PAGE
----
Ken Rudolph’s review published on Letterboxd :
The 13th was one of the post-Civil War amendment to the U. S. Constitution. This one banned slavery with one exception...criminals were still subject to involuntary servitude. This politically charged documentary posits that this constitutional out gave the majority culture the ability to continue to practice slavery for the ensuing 150 years...culminating in a present day when 2.3 million people (heavily disproportionately blacks and browns) are incarcerated in work-house prisons, and millions of others are in essence deprived of their citizenship and ability to make a future living by the disqualifying question on most employment applications: "have you ever been convicted of a felony?"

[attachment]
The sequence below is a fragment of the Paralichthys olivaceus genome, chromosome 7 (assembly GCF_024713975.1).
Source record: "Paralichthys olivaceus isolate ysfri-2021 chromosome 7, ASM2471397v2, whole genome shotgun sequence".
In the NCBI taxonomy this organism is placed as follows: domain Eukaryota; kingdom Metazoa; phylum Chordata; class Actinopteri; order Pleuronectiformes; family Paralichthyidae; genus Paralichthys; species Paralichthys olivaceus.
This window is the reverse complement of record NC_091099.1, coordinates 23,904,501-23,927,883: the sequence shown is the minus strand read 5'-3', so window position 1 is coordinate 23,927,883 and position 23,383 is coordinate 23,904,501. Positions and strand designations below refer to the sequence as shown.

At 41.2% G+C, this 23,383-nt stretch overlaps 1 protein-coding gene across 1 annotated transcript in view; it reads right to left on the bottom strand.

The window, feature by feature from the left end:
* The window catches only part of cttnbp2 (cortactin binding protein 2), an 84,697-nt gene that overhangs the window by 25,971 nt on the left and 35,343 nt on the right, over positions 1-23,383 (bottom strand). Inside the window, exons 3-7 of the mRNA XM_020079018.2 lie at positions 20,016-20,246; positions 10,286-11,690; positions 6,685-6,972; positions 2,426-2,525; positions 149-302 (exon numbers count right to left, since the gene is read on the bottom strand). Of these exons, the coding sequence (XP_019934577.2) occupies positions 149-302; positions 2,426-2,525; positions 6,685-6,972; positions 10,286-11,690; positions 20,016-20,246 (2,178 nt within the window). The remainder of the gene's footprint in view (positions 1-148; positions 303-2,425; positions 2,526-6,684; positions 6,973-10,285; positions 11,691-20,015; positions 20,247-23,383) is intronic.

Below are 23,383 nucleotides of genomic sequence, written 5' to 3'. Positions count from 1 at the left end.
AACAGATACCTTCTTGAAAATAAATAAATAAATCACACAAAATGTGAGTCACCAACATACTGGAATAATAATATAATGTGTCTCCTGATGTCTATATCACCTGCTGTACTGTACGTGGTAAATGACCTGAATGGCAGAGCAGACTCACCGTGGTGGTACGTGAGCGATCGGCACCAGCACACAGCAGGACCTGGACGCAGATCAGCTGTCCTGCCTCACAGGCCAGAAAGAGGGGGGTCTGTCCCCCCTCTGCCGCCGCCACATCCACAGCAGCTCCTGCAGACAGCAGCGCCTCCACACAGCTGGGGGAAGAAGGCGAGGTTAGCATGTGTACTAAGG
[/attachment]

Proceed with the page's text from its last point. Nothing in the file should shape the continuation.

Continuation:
Director DuVernay used ample historical film footage, interviews, music and graphics to make her point. The film is especially strong in indicting the for-profit prison-industrial-complex. Perhaps one might argue that the political agenda was slightly skewed to make the Clinton administration seem more guilty than previous or subsequent ones of transgressing minority rights...perhaps a fair point; but considering the present day milieu that seemed a little over-the-top polemical. Nevertheless, this was a particularly well written and structured documentary. I come to film making from at editing perspective; and I would like to particularly commend the film's editor, Spencer Averick, for an amazing job. It's harder than it looks, folks, to string together 100 minutes of disparate material into a cogent, continuously reasonable tapestry.